The anticancer drug belinostat is a hydroxamate histone deacetylase inhibitor that has shown significant antitumour activity in various tumour models and also in clinical trials. In this study, we utilized a proteomic approach in order to evaluate the effect of this drug on protein expression in the human colon cancer cell line HCT116. Protein extracts from untreated HCT116 cells, and cells grown for 24 h in the presence of 1 and 10 muM belinostat were analysed by 2-D gel electrophoresis. Proteins were visualized by colloidal Coomassie blue staining and quantitative analysis of gel images revealed 45 unique differentially expressed proteins that were identified by LC-MSMS analysis. Among these proteins, of particular interest are the downregulated proteins nucleophosmin and stratifin, and the upregulated proteins nucleolin, gelsolin, heterogeneous nuclear ribonucleoprotein K, annexin 1, and HSP90B that all were related to the proto-oncogene proteins p53, Myc, activator protein 1, and c-fos protein. The modulation of these proteins is consistent with the observations that belinostat is able to inhibit clonogenic cell growth of HCT116 cells and the biological role of these proteins will be discussed.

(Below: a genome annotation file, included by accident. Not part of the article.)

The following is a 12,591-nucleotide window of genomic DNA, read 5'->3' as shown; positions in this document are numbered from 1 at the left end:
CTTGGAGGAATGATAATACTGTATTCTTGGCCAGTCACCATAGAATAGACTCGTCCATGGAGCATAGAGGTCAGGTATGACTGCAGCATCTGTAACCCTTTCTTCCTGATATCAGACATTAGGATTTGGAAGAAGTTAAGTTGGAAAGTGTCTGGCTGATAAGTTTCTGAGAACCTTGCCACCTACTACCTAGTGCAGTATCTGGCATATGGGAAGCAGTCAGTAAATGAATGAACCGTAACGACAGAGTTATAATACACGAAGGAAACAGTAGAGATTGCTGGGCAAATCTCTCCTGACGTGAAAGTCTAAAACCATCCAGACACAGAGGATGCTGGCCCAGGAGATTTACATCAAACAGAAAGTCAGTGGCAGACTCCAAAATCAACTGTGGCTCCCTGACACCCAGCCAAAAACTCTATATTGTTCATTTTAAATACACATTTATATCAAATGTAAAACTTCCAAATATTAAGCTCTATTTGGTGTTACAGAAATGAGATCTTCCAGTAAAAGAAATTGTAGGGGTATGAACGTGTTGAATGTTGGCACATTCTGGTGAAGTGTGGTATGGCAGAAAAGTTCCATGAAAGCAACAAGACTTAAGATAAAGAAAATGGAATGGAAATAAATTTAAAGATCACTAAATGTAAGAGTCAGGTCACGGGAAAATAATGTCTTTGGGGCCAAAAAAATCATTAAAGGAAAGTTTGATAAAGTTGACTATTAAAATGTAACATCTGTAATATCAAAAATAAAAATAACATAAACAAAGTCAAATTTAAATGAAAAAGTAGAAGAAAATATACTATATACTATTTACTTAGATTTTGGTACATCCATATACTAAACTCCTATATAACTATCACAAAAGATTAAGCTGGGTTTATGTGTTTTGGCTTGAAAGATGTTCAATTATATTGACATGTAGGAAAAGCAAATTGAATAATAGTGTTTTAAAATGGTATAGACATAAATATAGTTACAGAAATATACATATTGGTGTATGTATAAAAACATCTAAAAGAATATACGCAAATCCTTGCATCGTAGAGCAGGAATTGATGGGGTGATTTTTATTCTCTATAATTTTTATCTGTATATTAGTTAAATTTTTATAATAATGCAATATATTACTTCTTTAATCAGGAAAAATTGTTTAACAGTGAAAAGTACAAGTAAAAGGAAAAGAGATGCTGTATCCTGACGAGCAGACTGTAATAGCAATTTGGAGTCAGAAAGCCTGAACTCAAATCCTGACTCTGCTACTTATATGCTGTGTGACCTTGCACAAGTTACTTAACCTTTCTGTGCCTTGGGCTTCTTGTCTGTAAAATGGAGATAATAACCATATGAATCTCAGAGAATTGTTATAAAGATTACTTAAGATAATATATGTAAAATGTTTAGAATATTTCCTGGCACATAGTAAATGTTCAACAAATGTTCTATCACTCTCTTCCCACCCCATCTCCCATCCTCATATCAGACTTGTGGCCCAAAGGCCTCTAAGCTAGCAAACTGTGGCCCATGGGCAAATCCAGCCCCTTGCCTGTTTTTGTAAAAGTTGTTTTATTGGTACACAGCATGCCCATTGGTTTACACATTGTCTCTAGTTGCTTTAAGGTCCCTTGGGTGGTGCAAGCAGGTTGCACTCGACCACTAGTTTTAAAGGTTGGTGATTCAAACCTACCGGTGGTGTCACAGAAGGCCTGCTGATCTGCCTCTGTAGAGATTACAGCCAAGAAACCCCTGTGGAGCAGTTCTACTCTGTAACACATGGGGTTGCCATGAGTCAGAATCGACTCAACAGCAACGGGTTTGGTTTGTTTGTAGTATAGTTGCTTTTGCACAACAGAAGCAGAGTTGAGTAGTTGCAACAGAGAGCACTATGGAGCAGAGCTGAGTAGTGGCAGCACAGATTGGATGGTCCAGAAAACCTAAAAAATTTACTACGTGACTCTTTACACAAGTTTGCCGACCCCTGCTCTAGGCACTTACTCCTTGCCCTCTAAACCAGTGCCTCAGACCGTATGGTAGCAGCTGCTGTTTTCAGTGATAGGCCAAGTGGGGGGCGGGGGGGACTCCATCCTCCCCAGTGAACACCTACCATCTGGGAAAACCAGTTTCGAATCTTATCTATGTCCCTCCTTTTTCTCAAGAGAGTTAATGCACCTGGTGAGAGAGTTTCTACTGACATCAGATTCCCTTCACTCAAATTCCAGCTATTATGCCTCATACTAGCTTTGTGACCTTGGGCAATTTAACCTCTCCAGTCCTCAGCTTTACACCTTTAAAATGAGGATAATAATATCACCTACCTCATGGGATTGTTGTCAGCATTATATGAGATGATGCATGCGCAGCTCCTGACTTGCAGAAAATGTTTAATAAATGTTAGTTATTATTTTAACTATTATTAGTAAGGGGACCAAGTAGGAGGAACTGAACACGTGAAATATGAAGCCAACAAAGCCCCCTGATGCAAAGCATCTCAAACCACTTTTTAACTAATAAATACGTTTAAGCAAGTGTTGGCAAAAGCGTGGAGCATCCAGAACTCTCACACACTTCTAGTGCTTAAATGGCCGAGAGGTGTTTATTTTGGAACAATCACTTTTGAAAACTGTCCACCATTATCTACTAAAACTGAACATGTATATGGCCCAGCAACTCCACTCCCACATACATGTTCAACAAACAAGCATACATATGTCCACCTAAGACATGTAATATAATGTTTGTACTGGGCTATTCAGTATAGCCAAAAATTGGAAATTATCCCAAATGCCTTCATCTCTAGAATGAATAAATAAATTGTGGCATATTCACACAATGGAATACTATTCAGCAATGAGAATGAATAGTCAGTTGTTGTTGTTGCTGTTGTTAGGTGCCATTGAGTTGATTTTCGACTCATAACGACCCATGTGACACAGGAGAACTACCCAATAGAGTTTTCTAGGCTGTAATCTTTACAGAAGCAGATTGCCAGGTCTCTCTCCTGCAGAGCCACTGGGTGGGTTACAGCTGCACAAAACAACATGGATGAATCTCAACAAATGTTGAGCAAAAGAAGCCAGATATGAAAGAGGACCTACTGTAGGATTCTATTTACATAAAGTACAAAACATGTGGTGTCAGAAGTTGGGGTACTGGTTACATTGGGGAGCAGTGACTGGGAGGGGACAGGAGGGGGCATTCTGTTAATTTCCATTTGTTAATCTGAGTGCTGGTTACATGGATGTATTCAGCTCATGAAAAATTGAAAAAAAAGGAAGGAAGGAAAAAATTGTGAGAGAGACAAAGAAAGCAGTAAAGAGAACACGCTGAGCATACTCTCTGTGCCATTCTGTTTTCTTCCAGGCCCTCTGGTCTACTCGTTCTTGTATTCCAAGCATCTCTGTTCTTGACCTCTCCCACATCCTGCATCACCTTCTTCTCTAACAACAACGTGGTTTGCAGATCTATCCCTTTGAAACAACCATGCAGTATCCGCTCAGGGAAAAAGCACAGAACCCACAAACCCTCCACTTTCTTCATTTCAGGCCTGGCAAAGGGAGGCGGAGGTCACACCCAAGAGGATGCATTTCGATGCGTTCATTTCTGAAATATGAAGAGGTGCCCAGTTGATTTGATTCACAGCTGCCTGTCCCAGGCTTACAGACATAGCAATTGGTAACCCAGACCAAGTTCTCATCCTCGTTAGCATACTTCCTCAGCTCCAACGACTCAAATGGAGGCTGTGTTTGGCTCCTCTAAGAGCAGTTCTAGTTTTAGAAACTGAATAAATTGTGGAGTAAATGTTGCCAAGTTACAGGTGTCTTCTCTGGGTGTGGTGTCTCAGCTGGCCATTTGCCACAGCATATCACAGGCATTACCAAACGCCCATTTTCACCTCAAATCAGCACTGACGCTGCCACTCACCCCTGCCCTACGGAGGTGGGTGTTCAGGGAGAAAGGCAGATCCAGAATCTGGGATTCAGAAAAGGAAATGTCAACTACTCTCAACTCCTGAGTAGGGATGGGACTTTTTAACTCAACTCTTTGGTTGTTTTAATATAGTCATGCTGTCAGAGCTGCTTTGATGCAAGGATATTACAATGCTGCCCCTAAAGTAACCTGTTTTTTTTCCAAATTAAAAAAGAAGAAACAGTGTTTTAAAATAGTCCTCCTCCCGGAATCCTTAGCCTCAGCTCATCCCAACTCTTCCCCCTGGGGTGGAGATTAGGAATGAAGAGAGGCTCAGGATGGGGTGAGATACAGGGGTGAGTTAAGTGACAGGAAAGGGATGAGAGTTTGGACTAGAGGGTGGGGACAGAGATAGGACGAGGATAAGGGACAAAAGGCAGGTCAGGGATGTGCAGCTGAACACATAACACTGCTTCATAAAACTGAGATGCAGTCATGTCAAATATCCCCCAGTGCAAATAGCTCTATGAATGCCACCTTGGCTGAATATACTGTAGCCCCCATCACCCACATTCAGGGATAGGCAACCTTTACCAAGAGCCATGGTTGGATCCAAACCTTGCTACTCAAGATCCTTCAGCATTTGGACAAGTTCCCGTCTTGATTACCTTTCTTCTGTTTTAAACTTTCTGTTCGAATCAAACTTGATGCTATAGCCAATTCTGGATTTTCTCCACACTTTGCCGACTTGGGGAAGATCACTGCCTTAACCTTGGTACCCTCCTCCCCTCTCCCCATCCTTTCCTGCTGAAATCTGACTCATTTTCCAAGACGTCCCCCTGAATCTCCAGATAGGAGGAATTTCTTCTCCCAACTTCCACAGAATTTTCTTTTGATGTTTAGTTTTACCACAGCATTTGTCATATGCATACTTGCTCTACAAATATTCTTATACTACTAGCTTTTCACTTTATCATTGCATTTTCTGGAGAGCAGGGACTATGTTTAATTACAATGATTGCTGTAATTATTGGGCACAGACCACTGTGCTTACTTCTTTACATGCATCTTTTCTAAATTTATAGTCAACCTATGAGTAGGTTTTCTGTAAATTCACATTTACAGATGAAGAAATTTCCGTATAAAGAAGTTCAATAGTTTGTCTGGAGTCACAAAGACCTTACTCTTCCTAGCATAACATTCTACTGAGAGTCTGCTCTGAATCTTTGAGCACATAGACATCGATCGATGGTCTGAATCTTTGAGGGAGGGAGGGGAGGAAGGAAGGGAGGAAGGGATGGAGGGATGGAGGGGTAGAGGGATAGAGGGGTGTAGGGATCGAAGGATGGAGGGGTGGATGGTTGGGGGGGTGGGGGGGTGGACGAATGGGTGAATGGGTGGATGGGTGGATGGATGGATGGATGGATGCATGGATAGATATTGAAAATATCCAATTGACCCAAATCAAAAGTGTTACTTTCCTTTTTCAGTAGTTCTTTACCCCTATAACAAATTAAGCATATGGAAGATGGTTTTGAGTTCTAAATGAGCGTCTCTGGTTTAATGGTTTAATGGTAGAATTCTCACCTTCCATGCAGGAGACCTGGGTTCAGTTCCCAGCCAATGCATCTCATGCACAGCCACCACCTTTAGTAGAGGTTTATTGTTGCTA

Fu J, Bian L, Zhao L, et al.
Identification of genes for normalization of quantitative real-time PCR data in ovarian tissues.
Acta Biochim Biophys Sin (Shanghai). 2010; 42(8):568-74 [PubMed] Related Publications